Most of the large earthquakes in South America are constrained to shallow depths of 0 to 70 km resulting from both crustal and interplate deformation. Crustal earthquakes result from deformation and mountain building in the overriding South America plate and generate earthquakes as deep as approximately 50 km. Interplate earthquakes occur due to slip along the dipping interface between the Nazca and the South American plates. Interplate earthquakes in this region are frequent and often large, and occur between the depths of approximately 10 and 60 km. Since 1900, numerous magnitude 8 or larger earthquakes have occurred on this subduction zone interface that were followed by devastating tsunamis, including the 1960 M9.5 earthquake in southern Chile, the largest instrumentally recorded earthquake in the world. Other notable shallow tsunami-generating earthquakes include the 1906 M8.5 earthquake near Esmeraldas, Ecuador, the 1922 M8.5 earthquake near Coquimbo, Chile, the 2001 M8.4 Arequipa, Peru earthquake, the 2007 M8.0 earthquake near Pisco, Peru, and the 2010 M8.8 Maule, Chile earthquake located just north of the 1960 event.
Large intermediate-depth earthquakes (those occurring between depths of approximately 70 and 300 km) are relatively limited in size and spatial extent in South America, and occur within the Nazca plate as a result of internal deformation within the subducting plate. These earthquakes generally cluster beneath northern Chile and southwestern Bolivia, and to a lesser extent beneath northern Peru and southern Ecuador, with depths between 110 and 130 km. Most of these earthquakes occur adjacent to the bend in the coastline between Peru and Chile. The most recent large intermediate-depth earthquake in this region was the 2005 M7.8 Tarapaca, Chile earthquake.
Earthquakes can also be generated to depths greater than 600 km as a result of continued internal deformation of the subducting Nazca plate. Deep-focus earthquakes in South America are not observed from a depth range of approximately 300 to 500 km. Instead, deep earthquakes in this region occur at depths of 500 to 650 km and are concentrated into two zones: one that runs beneath the Peru-Brazil border and another that extends from central Bolivia to central Argentina. These earthquakes generally do not exhibit large magnitudes. An exception to this was the 1994 Bolivian earthquake in northwestern Bolivia. This M8.2 earthquake occurred at a depth of 631 km, which was until recently the largest deep-focus earthquake instrumentally recorded (superseded in May 2013 by a M8.3 earthquake 610 km beneath the Sea of Okhotsk, Russia), and was felt widely throughout South and North America.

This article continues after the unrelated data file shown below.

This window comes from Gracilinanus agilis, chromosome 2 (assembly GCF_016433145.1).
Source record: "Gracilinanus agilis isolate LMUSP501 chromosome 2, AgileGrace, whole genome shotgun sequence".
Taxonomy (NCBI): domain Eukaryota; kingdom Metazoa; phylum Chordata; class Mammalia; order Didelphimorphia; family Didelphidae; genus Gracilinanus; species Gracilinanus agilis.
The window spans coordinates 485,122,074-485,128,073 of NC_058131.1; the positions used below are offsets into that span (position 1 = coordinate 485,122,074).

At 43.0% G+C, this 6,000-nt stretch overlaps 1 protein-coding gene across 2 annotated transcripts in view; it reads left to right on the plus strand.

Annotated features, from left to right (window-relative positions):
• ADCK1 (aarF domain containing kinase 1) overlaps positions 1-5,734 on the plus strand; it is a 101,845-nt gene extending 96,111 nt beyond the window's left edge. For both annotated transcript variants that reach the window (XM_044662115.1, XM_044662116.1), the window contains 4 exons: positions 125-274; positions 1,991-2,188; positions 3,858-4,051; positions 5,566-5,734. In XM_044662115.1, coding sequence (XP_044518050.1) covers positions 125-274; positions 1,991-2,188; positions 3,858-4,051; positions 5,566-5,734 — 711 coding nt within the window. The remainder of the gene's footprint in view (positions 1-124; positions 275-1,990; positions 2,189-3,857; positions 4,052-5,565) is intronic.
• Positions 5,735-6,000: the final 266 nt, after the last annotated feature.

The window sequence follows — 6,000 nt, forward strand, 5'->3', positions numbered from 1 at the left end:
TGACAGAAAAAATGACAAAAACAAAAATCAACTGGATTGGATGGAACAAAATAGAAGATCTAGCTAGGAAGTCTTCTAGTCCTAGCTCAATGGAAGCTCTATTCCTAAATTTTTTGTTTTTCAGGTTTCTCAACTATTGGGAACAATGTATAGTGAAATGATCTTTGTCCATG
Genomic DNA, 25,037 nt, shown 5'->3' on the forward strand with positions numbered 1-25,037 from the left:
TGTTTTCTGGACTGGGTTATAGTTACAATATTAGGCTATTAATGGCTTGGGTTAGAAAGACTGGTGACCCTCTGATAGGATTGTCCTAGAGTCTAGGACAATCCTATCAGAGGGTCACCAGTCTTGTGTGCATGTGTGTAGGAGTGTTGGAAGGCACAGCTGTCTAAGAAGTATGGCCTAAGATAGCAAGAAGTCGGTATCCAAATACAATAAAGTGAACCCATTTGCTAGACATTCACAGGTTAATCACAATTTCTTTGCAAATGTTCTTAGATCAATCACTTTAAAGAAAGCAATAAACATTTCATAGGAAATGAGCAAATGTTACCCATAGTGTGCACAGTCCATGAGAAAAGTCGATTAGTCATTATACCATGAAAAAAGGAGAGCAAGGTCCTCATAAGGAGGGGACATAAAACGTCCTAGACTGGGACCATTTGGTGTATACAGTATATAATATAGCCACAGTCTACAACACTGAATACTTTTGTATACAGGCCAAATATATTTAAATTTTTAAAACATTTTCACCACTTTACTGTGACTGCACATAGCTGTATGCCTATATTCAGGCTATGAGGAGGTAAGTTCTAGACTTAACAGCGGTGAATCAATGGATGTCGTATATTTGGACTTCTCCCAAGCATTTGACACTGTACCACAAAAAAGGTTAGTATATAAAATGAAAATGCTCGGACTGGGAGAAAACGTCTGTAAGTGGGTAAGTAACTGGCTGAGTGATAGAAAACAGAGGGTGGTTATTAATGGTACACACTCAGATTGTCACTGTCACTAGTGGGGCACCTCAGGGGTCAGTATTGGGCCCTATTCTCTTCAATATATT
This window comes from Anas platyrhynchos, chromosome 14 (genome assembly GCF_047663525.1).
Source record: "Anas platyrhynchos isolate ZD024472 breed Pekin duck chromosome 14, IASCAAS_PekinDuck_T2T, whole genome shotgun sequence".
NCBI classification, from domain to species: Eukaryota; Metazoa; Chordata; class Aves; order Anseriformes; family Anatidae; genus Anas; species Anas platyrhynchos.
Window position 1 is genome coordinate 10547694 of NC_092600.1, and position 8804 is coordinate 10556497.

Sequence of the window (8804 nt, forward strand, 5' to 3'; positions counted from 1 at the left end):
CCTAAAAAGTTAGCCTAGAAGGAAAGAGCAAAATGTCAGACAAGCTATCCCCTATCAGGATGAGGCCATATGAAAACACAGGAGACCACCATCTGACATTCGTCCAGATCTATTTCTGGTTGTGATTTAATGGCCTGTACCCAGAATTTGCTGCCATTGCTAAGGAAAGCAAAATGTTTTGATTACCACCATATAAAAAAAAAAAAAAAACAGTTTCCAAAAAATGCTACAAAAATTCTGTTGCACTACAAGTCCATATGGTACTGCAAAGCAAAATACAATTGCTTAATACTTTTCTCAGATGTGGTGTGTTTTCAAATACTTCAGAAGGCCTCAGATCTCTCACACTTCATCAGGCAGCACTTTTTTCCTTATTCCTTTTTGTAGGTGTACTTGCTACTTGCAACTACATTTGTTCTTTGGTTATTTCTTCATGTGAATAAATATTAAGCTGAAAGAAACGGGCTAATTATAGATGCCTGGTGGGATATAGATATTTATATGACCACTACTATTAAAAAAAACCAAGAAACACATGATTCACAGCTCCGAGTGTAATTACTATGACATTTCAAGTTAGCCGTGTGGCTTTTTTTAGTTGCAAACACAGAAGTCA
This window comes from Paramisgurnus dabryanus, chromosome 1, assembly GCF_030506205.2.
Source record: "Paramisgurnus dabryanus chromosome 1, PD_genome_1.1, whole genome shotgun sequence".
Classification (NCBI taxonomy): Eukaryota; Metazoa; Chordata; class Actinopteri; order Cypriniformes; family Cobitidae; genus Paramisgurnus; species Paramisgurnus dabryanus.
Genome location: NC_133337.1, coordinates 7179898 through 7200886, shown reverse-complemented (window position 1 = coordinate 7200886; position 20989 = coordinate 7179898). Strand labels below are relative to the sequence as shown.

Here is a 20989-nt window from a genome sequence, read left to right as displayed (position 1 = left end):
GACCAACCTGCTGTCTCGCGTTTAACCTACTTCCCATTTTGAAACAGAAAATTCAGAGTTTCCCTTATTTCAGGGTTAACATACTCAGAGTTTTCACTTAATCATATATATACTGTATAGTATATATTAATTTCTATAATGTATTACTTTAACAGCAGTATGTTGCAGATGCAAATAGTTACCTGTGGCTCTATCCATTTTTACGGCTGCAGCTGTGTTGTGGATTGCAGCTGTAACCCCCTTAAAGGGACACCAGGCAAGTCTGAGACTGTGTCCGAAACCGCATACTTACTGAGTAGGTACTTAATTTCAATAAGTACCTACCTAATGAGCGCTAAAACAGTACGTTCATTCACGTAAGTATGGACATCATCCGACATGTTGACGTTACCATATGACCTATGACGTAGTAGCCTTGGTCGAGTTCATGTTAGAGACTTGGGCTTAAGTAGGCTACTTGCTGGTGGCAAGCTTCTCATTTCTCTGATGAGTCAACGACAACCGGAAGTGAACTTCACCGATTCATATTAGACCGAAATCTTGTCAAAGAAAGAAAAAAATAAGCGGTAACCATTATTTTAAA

Subduction of the Nazca plate is geometrically complex and impacts the geology and seismicity of the western edge of South America. The intermediate-depth regions of the subducting Nazca plate can be segmented into five sections based on their angle of subduction beneath the South America plate. Three segments are characterized by steeply dipping subduction; the other two by near-horizontal subduction. The Nazca plate beneath northern Ecuador, southern Peru to northern Chile, and southern Chile descend into the mantle at angles of 25° to 30°. In contrast, the slab beneath southern Ecuador to central Peru, and under central Chile, is subducting at a shallow angle of approximately 10° or less. In these regions of “flat-slab” subduction, the Nazca plate moves horizontally for several hundred kilometers before continuing its descent into the mantle, and is shadowed by an extended zone of crustal seismicity in the overlying South America plate. Although the South America plate exhibits a chain of active volcanism resulting from the subduction and partial melting of the Nazca oceanic lithosphere along most of the arc, these regions of inferred shallow subduction correlate with an absence of volcanic activity.